Section 2704(a) treats the lapse of a voting or liquidation right in a family-owned entity as a transfer by the individual holding the right immediately before it lapses.
“The current regulations exempt such a transfer if the rights with respect to the transferred interest are not restricted or eliminated,” the alert said. But the proposed regulations would deny that exemption for transfers occurring within three years before the transferor’s death if the entity is controlled by the transferor and the transferor’s family immediately before and after the lapse.
“Although the informal legislative history of section 2704 states that the enactment of section 2704 in 1990 was not intended to eliminate minority or lack of control discounts, the proposed regulations apparently would now have that effect in some cases,” the alert said.
Lori Douglass, a partner at Moses and Singer LLP, said it is too soon to tell if these rules mark the “death” of valuation discounts in family-owned or closely held businesses because they aren't finalized.
Strauss echoed those claims. “As well versed as we are, I don't think we really understand what these words mean or say, and I think there's a huge amount of ambiguity.” He said there are several provisions the IRS needs to clarify in order to understand how far-reaching these rules actually are.
Dyer said he is also wary of the rules' disregard for state law.
At the core of the regulations, “if an entity—whether it’s a corporation or a partnership—if it’s family-owned, then we’re going to disregard the rules of state law that require either a supermajority or unanimous vote to liquidate the entity or to let an owner withdraw,” Dyer said.
“In almost every state law, that’s how partnership and corporate law is written—to dissolve the business entity takes a big vote,” he said.
The rules will ignore the default state law and say, ‘If the family owns it, we’re going to pretend like they can dissolve it whenever they want to so everybody has full underlying liquidation value in their hands, at all times,” he said.
In the past, state law set forth the default rules, and a family-owned entity could modify those in its governing documents.
If the law was modified to be more restrictive on liquidating and therefore depressed the value of an asset, then the IRS would ignore it, he said. “And that makes sense,” he added.
“But to just ignore normal state corporate law and partnership law and LLC law is extreme,” he said.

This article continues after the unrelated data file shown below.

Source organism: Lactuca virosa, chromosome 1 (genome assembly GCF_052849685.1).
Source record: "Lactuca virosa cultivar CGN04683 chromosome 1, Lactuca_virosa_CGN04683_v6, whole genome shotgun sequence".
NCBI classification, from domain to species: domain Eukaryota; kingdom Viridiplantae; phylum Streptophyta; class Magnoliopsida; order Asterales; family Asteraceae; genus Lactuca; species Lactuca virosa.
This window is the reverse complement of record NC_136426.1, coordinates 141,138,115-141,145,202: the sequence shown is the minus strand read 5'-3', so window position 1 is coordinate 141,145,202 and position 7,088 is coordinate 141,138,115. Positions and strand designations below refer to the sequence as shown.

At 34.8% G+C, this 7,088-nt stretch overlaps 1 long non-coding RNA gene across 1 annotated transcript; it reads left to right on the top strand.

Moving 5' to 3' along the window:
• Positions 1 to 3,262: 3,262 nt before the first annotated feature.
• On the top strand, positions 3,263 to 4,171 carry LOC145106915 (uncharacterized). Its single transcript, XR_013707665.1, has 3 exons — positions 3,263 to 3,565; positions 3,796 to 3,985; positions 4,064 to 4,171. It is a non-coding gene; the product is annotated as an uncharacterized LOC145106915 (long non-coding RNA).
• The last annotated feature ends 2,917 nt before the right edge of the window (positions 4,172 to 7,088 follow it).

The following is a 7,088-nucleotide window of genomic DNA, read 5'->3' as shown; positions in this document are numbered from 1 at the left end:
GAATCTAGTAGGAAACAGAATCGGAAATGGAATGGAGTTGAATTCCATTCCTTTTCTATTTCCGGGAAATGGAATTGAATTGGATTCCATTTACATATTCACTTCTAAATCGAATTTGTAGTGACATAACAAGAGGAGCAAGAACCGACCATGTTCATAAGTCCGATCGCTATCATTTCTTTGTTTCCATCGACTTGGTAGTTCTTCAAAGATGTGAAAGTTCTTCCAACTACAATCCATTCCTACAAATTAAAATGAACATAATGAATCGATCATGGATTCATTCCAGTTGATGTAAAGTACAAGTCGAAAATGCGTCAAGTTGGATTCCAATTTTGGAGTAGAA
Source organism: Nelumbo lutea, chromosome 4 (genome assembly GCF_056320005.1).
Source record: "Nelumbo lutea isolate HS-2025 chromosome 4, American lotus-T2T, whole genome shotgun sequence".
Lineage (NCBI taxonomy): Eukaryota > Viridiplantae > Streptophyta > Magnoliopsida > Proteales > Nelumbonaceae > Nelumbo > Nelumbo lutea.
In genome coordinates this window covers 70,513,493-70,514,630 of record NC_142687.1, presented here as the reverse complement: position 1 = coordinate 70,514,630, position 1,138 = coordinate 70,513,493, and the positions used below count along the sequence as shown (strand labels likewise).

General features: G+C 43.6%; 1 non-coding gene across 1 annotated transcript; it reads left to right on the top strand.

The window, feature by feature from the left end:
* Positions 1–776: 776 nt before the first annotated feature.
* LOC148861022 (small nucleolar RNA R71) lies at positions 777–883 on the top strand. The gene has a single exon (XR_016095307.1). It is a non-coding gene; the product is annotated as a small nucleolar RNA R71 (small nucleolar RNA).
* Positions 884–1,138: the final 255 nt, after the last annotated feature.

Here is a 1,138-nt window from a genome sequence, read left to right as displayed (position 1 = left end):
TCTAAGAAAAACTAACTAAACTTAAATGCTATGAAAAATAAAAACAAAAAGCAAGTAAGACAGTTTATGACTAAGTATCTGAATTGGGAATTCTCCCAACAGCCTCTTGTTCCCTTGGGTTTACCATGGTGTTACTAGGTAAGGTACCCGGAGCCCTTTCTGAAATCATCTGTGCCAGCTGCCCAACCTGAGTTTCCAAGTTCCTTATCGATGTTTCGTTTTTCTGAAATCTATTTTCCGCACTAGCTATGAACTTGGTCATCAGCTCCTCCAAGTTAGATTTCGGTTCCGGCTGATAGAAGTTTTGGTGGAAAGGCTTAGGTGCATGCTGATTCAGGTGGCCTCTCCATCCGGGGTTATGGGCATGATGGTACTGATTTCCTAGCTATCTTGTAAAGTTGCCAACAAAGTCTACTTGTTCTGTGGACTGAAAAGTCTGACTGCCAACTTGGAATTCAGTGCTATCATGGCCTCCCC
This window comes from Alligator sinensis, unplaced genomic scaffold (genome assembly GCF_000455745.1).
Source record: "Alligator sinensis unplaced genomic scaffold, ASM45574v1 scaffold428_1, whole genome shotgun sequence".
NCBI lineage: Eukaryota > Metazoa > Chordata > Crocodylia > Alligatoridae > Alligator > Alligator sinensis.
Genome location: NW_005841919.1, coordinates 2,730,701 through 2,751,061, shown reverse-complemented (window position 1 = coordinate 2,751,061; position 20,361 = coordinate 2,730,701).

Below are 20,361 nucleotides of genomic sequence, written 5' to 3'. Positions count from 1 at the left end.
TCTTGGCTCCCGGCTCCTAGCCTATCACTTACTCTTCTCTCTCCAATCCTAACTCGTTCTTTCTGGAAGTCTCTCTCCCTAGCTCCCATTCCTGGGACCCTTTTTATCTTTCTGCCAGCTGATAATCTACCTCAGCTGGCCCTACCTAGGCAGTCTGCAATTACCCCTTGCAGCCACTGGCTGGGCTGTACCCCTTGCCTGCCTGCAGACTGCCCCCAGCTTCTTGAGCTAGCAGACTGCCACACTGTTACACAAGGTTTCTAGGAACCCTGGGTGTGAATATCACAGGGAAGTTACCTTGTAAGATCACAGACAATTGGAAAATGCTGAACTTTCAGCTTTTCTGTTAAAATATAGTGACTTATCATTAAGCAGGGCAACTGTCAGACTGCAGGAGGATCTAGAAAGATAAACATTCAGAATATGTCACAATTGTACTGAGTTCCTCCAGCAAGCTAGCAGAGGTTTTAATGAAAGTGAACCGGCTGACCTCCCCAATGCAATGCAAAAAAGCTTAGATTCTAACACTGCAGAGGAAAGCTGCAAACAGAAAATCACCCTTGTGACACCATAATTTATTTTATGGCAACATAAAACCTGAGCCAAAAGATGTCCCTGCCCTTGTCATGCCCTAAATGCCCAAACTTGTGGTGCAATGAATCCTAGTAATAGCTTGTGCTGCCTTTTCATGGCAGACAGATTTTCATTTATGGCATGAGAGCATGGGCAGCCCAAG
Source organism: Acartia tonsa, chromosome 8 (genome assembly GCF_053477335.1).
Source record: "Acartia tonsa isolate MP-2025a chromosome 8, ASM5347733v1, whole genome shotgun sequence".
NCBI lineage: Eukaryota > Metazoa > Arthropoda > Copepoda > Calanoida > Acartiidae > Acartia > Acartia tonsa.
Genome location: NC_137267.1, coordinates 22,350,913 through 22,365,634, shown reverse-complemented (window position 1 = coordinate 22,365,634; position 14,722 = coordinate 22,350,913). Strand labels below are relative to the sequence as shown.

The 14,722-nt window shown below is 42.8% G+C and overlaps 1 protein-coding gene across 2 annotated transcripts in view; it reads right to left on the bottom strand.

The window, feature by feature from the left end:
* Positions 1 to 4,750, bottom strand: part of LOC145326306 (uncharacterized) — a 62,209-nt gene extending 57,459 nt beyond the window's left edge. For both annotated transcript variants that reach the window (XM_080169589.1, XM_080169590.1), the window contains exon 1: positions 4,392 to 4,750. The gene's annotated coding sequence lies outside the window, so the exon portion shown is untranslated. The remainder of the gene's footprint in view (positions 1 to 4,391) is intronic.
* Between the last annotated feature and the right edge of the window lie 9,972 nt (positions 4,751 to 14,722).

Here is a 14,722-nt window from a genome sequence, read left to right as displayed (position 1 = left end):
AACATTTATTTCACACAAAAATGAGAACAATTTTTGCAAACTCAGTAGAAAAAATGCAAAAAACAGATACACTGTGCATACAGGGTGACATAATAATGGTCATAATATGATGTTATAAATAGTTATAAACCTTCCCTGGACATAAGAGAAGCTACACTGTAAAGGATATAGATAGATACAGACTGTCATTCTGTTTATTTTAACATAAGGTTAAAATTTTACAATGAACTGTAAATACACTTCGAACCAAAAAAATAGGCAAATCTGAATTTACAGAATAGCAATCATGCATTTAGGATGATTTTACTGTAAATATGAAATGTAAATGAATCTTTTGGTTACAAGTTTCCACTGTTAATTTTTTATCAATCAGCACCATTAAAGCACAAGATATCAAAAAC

Even though the proposed regulations include an exception that says restrictions required by federal and state law—meaning they can't be superseded by the family in the entity's governing documents—will be observed, that is not enough, Dyer said.
That exception has little impact in the real world, he said. “That exception is really a red herring. They’ve narrowed it so much, they’ve rendered it meaningless.”
Robert Kovacev, a partner at Steptoe and Johnson LLP, said if practitioners can successfully argue that changes the IRS has made in its rules don't make sense in real-life scenarios, they could be facing a similar situation as in the Tax Court case Altera Corp. v. Commissioner. In the Altera decision, the court struck down 2003 IRS regulations that called for parties to cost-sharing agreements—related parties—to include the cost of options and other stock-based compensation in the pool of shared costs.
The court concluded that the rules were invalid because Treasury ignored comments from practitioners who said unrelated parties never share the cost of stock-based compensation in real-life scenarios. Because the department couldn't explain why it didn't consider the comments, the court said it had violated the Administrative Procedure Act (22 DTR G-4, 2/3/16).
“If you talk to anyone in business valuation, like someone who appraises businesses for a living; anyone who appraises businesses with partnerships, they’ll tell you that you really should have some sort of discount” on the valuation of an asset in a closely-held business because of the restrictions and lack of marketability that make the interest harder to sell, Kovacev said. If members of industry submit comments to the IRS expressing these concerns, the agency will be pressured to respond or risk being out of compliance with the APA, he said.
Kovacev said he sees other parallels because, like in Altera, the proposed valuation discount rules seem to be an attempt to reverse Tax Court decisions the IRS didn't agree with.
He pointed to Kerr v. Commissioner as an example.
In that case the court ruled that in valuing interests in closely-held family partnerships, tax code Section 2704(b) does not bar taxpayers from applying a marketability discount to transferred asset.
“Reversing IRS losses in court is not a sufficient justification for issuing regulations,” Kovacev said.
Dyer said the proposed regulations are a court case waiting to happen. If Treasury and the IRS “don’t scale it back, it’s going to be in front of judges. It’s just a matter of time,” he said.